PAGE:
The federal government tries to eliminate the incentives for a bounty program by limiting the use of forfeited funds by law enforcement. They cannot be used, for example, for salaries or bonuses. But forfeiture pressure generally comes from a different side of the equation in federal cases. In federal cases, a court that has venue and jurisdiction over the alleged crime has authority to issue a seizure warrant for property located anywhere in the United States. That means that a U.S. magistrate judge in Beaumont, Texas, has the authority to issue a warrant to seize property in, say, Montana, as long as the underlying crime or civil case can be filed in Beaumont. If you are that Montana person who has a claim to that property, you’ll need to litigate it in Beaumont. I sincerely doubt that you can do that in a day trip.
What’s more, the government can typically hold seized property while it litigates the forfeiture case. There are hardship exceptions, but they are – no pun intended – hard to come by. So you can imagine a situation in which someone whose cash has been seized is forced to litigate against the federal government without being able to use that cash to hire an attorney.
And lastly, forfeiture is a strange sort of amalgamation of civil and criminal law that poses some major traps for the unwary. There is no single uniform federal forfeiture statute. Rather, forfeiture laws are all over the place – there are separate provisions for drug cases, money laundering cases, fraud cases, child pornography cases, identity theft cases, and so on and so forth. Deadlines are usually strictly enforced (ignorance of the law being no excuse), the form of responding is strictly prescribed, and you’ll never guess where the rules are located. Lawyer-friends, what are my guesses? In the Federal Rules of Criminal Procedure? In Title 18? In Title 21? Try this: In the Supplemental Rules for Admiralty or Maritime Claims. I’m not joking. This is how a conversation with a client will probably go:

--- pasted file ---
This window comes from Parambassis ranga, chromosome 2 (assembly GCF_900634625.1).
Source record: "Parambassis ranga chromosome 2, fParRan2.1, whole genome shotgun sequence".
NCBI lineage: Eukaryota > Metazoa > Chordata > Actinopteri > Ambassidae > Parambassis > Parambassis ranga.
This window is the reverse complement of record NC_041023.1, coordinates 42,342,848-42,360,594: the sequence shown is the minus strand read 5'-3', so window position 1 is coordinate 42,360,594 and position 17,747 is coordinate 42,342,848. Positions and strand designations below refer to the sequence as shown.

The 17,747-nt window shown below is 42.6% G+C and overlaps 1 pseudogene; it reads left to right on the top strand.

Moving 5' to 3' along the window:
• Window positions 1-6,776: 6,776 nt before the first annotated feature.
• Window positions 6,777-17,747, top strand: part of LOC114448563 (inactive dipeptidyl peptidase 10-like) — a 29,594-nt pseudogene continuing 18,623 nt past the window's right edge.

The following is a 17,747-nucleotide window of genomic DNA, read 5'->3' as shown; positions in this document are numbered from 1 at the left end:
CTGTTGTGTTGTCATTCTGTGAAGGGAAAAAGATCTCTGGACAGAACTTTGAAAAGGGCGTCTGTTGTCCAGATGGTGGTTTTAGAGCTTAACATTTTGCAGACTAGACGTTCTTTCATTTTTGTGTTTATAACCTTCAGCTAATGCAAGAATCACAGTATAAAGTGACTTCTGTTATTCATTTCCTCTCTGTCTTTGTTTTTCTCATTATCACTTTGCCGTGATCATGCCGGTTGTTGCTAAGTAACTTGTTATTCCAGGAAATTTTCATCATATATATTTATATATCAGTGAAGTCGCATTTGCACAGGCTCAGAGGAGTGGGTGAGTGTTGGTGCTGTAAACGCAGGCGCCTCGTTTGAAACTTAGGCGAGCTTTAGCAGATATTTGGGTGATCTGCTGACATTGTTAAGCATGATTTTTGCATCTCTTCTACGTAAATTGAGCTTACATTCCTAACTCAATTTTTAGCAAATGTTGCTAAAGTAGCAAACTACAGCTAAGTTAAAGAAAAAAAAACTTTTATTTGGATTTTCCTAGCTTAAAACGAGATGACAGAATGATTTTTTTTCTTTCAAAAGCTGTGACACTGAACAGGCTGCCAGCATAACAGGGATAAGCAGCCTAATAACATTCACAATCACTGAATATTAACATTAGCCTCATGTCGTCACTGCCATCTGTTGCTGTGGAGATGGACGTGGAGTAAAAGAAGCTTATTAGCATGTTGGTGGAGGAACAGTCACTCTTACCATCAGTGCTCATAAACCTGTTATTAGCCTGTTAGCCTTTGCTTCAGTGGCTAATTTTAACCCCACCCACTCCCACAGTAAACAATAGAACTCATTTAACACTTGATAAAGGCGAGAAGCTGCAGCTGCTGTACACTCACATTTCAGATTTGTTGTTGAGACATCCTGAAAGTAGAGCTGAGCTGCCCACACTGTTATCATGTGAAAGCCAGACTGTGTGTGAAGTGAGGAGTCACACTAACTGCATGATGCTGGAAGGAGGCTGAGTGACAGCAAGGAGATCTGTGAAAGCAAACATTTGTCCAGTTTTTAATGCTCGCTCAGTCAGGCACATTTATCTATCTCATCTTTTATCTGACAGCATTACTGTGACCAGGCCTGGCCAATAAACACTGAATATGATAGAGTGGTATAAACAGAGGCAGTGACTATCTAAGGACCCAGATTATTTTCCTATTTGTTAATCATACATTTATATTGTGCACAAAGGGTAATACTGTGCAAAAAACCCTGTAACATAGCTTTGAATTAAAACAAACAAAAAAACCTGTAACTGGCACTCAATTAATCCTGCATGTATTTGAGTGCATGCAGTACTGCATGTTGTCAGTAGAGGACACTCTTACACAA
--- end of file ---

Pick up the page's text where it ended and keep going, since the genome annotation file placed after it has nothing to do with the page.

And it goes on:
Client: What do we do to get my money back from the feds?
Counsel: Let’s check the law of the sea!
Client: You’re fired.
Is this an issue for your average, everyday law-abiding citizen who isn’t transacting in bears, coffee beans, or wild ginseng? Heck yes. Because the forfeiture statutes are broad and powerful tools, and catch a whole lot more than criminals. If criminals put their money into a bank, the bank is at risk for an account seizure. If criminals use their proceeds to buy real estate, the sellers and note holders are at risk for seizure. Correspondent accounts from foreign enterprises in the U.S. are at risk. Everything is potentially grab-worthy.
So pay attention to the folks that you are doing business with and remember that this is an enormously complicated area of law where the government holds a sizeable advantage. Because if you’re not careful, then you could place all of your stuff at risk.
More or less.